Congrats on your first steps toward change!
This is a tricky one, not because there isn't an answer but because there are SO MANY answers! Everyone's diet is going to be different, yours won't ever look like mine and mine won't ever look like yours... so it's a matter of personal taste and budget as much as anything.
There's no reason to give up your favorites or staples. One of the things I learned is how much you eat can be as important as what you eat.
You can still have shepherd's pie and chicken and potatoes, just practice proper portion control. 3 oz of meat is one serving (without the bones). If you're making baked or mashed potatoes, just watch how much you add for toppings. Can you use a lower fat milk or alternative? Can you be happy with salsa on your baked potato instead of sour cream and bacon bits? What about roasting with a touch of olive oil instead? I love throwing a huge pot of veggies in the oven to roast.
Make a list of what foods you know you and your family like - not just whole dishes but individual ingredients as well. Then work on portions. Large servings (1/2 - 1 cup cooked) of non-starchy veggies like salad greens, asparagus, carrots, peppers, beans, broccoli, etc. Buy frozen vegetables at first if you're worried they'll go bad before you get to them. It's so frustrating to try to eat healthier and then end up throwing good money in the trash because the food went bad in the fridge.
If you fill half your plate with vegetables, then 1/4 with some protein/meat, and 1/4 with a whole grain like brown rice, whole wheat bread, pasta, or similar, that can be a good way to gauge portions, but it's always best to measure instead of trying to eyeball.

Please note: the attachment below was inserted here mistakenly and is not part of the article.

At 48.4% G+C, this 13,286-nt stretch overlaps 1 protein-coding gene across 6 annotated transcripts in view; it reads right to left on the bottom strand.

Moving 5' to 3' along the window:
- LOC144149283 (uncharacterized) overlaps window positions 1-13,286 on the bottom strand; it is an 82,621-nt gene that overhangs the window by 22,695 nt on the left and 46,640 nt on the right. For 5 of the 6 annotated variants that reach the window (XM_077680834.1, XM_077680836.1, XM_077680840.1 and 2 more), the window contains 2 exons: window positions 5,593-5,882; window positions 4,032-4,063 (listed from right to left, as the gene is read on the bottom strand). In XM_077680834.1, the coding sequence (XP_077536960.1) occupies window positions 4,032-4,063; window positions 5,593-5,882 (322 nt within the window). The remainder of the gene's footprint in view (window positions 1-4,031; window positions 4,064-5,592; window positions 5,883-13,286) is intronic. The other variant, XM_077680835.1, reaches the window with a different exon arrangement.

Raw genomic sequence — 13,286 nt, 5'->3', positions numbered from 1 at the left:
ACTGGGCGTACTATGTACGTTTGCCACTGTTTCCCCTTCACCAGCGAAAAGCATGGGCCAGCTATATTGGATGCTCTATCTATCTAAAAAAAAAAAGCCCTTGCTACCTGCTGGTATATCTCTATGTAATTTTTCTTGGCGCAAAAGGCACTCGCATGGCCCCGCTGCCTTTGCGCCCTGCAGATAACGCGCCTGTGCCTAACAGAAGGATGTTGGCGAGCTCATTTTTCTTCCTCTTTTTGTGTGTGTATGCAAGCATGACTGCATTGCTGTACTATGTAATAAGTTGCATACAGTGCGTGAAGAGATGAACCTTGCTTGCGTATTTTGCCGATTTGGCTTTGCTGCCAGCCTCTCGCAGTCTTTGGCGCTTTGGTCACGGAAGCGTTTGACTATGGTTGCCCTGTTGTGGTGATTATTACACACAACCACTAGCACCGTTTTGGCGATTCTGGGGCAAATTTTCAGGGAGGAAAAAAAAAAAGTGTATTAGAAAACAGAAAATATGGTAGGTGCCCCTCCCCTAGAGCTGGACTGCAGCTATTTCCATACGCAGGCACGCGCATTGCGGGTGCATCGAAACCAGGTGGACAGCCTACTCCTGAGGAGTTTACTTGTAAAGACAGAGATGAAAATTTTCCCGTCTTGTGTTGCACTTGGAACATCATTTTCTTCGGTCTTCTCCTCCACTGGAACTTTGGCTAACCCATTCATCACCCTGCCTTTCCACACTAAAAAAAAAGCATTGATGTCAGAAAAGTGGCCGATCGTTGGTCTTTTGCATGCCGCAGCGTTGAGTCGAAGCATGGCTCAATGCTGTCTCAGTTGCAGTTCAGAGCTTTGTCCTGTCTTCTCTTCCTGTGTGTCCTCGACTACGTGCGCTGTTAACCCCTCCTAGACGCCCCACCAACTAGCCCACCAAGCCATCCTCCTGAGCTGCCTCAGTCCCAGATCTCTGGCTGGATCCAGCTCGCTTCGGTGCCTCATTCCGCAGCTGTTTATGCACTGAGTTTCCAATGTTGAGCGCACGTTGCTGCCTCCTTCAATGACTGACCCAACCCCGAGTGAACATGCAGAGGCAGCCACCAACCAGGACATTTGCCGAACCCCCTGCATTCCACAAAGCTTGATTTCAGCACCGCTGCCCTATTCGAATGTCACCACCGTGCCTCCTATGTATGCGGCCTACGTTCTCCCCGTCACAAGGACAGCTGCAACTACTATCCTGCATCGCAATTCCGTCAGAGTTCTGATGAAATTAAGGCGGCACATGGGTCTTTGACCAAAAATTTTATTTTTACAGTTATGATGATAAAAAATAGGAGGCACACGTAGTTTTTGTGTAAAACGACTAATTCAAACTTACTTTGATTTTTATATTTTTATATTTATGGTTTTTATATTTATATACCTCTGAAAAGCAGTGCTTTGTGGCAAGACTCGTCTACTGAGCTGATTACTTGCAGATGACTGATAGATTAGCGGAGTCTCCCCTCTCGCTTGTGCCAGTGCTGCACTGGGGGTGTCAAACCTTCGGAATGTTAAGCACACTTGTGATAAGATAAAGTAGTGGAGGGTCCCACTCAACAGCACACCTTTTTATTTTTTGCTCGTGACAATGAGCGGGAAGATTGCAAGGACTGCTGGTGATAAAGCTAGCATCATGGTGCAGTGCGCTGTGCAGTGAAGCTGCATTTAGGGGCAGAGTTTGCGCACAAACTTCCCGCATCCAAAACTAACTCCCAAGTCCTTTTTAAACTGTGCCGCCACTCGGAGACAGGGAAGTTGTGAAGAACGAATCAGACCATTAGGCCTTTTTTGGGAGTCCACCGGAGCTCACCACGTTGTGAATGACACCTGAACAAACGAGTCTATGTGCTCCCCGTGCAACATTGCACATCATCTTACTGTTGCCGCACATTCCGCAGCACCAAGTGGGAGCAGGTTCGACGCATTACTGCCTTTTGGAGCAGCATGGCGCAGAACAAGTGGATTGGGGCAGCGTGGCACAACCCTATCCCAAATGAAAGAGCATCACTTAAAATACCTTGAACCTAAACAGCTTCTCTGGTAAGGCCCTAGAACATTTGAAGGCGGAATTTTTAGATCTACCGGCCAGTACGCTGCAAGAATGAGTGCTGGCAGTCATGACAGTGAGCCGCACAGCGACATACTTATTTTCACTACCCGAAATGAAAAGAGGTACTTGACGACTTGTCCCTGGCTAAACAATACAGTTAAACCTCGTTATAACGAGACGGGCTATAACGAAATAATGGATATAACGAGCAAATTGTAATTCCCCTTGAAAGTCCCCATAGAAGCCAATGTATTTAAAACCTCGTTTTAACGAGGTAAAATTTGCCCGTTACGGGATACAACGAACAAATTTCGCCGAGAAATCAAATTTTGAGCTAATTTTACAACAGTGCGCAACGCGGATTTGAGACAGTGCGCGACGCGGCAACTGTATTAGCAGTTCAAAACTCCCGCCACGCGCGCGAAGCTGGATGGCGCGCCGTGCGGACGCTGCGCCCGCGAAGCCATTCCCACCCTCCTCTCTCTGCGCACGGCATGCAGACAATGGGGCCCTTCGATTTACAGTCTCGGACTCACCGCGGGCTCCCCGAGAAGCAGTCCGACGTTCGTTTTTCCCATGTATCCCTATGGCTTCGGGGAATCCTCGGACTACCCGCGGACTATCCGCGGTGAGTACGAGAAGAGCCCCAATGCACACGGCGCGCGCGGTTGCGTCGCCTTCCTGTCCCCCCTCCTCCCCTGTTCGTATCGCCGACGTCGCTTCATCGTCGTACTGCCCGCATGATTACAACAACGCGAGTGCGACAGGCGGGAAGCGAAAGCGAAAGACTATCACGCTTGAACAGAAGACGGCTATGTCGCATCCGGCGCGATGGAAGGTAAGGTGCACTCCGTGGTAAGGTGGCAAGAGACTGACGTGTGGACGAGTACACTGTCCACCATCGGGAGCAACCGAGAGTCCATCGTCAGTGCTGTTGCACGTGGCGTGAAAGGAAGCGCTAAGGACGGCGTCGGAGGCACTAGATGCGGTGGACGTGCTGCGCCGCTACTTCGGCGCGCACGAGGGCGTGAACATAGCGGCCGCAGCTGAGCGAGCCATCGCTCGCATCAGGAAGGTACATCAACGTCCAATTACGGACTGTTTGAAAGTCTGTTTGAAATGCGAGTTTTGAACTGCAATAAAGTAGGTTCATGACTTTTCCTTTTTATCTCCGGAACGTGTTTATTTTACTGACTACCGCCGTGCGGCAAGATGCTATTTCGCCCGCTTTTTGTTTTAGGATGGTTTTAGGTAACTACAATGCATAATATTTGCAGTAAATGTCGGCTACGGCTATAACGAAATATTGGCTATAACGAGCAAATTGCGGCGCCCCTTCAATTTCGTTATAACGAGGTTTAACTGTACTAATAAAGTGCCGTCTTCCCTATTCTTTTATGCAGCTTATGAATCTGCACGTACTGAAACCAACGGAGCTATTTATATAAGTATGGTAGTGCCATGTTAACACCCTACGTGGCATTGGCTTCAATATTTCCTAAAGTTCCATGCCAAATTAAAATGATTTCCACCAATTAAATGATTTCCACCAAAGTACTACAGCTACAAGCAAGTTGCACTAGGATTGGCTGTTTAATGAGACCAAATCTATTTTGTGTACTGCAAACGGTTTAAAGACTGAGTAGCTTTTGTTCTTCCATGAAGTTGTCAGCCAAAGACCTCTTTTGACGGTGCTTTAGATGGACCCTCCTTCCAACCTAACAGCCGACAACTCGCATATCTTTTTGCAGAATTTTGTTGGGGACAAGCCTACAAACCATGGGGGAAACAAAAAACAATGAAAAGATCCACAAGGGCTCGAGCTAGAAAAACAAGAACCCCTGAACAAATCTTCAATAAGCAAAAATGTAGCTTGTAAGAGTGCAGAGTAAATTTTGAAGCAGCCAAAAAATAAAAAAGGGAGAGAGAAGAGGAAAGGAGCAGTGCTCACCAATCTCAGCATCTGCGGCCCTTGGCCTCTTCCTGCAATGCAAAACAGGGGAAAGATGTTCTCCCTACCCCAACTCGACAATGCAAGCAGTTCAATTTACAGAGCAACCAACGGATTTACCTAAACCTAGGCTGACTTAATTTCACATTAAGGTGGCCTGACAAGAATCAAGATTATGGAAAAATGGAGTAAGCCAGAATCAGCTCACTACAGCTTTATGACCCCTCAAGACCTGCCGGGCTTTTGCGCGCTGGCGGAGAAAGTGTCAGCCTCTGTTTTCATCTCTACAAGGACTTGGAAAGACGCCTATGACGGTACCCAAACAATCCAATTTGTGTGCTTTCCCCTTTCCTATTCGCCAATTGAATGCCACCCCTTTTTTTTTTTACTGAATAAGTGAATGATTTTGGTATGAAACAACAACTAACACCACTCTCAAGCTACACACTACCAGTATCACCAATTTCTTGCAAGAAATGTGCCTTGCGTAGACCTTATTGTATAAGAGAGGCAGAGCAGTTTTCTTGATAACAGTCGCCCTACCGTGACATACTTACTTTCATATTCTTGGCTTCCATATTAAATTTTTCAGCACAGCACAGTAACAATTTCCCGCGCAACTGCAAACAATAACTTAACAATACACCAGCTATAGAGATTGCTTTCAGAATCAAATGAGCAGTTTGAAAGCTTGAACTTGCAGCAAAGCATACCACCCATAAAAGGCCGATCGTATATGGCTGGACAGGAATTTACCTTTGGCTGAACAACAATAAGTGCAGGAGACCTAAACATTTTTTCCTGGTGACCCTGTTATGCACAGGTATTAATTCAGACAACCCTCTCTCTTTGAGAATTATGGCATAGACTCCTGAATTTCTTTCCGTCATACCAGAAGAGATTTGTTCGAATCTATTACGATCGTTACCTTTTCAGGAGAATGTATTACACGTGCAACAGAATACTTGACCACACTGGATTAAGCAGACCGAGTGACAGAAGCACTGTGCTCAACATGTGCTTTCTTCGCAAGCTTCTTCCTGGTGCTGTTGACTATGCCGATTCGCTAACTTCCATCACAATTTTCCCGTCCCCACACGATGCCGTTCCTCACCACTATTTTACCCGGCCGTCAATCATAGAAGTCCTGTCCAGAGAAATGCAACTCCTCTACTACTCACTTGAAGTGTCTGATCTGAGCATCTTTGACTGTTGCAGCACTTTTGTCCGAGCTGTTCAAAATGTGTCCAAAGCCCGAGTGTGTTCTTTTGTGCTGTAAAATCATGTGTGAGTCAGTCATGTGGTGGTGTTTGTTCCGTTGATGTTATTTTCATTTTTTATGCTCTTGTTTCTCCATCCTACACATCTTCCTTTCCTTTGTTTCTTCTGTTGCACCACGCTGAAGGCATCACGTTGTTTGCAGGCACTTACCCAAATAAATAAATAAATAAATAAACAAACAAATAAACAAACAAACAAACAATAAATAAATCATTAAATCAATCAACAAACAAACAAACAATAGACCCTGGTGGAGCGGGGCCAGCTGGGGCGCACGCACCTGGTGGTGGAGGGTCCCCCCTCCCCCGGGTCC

You can still enjoy steak, chicken, fish, etc, just be sure to watch how much you eat. Baked is better than fried, grilled is awesome.
For quick meals for breakfast and lunch, my favorite is an egg wrap. Fried or scrambled eggs (or even an omelet) wrapped in a tortilla, pita bread, or similar. Add some fresh spinach leaves if you have them, and maybe a touch of guacamole, salsa, or light mayo (just watch the serving size).
Oatmeal is good, watch the sugar content of most instant, though. Fruit, yogurt, or homemade frozen pancakes/waffles can all be good. Sandwiches or even dinner left-overs can be quick lunches. If you have extra time during part of the week or weekend, you can chop up fresh vegetables to be ready to grab at a moment's notice.
A quick lunch or dinner can be a taco salad, using a hearty lettuce base, add 3 oz of ground beef, chicken, or other protein (I've used refried beans for this, too), then top with taco toppings like onion, tomato, jalapeno, salsa, guacamole, and 1 oz of shredded cheese. Mix it up really well so you won't get to the bottom and have just bland salad.
The best choices will usually be whole foods, but that doesn't mean you can't have treats as well. Just, as in all things, watch your portions.
If you have a crockpot, that's an excellent way to make your own soups, too. Fill it up about 1/2 or more with chopped veggies, add some (low sodium) broth or broth cubes, and water, add a bit more seasoning because those never seem to be quite enough, and then enjoy!
The recipe area of Spark has great ideas for all occasions, food types, and meals.
But when it's all said and done... make small changes you can stick with, and that you and your family can sustain over the long term. There's no point burning yourself out and then deciding it's too hard. Give yourself the time to incorporate little changes for better health.